Abstract

The finite-difference time-domain (FDTD) method is a powerful numerical algorithm used to directly solve Maxwell’s equations. We introduce the idea of the FDTD method and the techniques required for optical simulation of cholesteric liquid crystal (Ch-LC) devices. Bragg reflection characteristics of Ch-LC cells are investigated using the FDTD method. Three approaches to broadening the bandwidth of Bragg reflection are demonstrated: (1) using a higher birefringence LC, (2) using a cell with a gradient pitch length, and (3) using a cell with a new multidimensional structure of a Ch-LC.

©2006 Optical Society of America

1. Introduction

To analyze the light wave propagation in a cholesteric liquid crystal medium, the 4×4 matrix method has been developed [1]. The 4×4 matrix method is fast but difficult to use for solving two-dimensional (2-D) and three-dimensional (3-D) problems, especially when the geometry of the cell is complex. The finite-difference time-domain (FDTD) method directly solves Maxwell’s equations and can be used to accommodate multidimensional inhomogeneity of the dielectric tensor. In the present FDTD algorithm a broadband pulse wave source and total field-scattered field (TF-SF) formulations are used, and the computational space terminations are provided by a combination of the perfectly matched layer (PML) and periodic boundary conditions (PBC). In this paper, the FDTD method is used to investigate the ways to broaden the bandwidth of the Bragg reflection of a Ch-LC device.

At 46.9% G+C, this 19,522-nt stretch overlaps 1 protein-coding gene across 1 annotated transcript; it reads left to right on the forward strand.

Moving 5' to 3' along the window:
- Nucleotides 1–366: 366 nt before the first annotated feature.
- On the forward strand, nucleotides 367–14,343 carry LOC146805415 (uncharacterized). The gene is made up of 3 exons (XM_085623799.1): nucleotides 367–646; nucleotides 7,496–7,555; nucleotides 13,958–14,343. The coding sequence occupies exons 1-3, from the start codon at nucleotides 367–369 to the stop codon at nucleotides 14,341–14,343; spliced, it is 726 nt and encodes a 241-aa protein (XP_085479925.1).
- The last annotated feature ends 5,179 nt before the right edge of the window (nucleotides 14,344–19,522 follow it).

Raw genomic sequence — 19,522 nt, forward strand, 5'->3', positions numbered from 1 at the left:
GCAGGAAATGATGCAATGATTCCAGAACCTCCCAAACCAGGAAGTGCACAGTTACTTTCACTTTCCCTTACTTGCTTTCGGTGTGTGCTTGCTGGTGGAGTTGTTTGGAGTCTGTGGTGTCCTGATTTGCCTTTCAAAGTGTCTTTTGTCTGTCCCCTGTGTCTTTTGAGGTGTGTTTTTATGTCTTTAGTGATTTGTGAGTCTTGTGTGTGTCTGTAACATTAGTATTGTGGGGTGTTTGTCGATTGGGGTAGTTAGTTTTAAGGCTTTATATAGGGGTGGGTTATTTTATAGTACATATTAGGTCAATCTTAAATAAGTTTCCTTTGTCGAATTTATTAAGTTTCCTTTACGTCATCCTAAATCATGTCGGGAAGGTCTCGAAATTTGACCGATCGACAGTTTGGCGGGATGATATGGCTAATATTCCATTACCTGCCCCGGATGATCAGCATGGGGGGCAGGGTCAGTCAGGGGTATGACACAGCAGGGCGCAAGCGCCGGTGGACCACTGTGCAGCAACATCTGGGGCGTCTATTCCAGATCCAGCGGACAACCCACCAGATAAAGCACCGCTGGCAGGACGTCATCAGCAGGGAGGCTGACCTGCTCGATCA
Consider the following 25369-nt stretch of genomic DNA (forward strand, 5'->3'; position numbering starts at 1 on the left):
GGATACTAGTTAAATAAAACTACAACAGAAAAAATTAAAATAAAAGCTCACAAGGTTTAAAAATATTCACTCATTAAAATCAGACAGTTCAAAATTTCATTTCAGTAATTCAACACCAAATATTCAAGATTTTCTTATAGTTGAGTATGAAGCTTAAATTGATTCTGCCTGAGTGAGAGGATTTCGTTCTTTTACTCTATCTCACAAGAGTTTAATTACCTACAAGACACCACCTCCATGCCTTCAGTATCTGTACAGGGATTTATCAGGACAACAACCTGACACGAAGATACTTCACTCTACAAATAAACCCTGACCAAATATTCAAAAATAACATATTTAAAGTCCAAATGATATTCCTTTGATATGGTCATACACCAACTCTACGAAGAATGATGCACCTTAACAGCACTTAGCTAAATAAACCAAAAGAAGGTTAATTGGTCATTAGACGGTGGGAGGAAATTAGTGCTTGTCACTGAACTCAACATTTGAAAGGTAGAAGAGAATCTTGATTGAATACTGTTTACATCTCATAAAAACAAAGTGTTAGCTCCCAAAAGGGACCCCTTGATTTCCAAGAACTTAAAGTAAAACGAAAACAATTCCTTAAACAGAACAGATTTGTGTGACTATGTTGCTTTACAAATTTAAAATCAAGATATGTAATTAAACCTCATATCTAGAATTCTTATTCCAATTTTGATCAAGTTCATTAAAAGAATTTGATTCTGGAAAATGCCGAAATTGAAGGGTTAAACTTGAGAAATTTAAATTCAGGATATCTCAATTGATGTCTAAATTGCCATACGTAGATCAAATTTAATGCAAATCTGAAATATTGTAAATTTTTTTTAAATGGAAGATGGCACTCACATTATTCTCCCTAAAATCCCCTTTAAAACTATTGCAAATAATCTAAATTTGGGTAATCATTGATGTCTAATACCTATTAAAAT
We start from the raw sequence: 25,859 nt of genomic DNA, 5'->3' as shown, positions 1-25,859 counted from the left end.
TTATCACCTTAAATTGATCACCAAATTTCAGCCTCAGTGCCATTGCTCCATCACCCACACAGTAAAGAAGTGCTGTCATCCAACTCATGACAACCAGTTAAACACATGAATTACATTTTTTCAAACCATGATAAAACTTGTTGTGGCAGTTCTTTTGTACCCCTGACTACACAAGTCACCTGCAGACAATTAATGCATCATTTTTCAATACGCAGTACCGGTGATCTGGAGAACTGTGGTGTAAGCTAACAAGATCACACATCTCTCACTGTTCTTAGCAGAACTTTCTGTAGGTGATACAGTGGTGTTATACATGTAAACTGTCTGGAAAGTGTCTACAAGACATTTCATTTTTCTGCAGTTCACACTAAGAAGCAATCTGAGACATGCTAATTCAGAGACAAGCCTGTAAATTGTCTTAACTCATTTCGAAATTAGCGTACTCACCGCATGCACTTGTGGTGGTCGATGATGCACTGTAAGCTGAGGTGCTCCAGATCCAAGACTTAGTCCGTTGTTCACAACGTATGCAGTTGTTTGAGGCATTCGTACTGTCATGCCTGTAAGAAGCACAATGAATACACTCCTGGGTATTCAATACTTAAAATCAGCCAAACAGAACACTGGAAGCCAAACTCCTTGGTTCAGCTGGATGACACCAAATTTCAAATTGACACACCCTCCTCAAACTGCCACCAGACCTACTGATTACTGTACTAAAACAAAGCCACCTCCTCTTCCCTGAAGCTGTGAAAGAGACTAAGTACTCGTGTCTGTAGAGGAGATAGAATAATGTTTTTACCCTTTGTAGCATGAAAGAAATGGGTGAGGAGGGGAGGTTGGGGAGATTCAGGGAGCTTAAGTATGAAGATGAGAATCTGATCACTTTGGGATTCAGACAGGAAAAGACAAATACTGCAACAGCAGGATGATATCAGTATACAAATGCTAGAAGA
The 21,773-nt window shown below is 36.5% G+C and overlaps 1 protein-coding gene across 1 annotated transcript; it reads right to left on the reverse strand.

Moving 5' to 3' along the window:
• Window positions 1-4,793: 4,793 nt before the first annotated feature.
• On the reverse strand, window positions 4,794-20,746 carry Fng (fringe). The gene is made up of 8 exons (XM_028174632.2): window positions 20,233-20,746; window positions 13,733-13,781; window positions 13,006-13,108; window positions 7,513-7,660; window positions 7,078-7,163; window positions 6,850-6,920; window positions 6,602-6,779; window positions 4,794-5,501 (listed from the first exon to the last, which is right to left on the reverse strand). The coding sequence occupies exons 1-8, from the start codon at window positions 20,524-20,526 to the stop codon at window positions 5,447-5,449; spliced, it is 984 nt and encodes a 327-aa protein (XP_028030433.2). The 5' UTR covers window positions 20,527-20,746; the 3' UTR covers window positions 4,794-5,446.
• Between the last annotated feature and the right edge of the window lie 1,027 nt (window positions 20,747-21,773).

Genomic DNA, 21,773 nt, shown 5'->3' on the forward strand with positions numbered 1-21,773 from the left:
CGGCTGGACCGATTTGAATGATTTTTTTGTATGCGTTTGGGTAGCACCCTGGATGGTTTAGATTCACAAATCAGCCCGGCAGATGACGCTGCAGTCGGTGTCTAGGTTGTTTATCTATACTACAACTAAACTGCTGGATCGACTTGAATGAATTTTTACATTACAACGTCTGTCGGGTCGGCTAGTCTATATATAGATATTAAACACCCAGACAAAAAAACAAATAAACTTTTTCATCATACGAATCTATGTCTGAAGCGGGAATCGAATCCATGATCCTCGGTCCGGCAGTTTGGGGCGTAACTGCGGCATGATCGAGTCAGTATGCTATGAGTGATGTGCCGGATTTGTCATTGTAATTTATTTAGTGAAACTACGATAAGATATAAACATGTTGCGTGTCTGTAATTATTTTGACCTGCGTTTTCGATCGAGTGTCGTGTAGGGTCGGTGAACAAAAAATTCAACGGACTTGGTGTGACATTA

2. Finite-difference time-domain method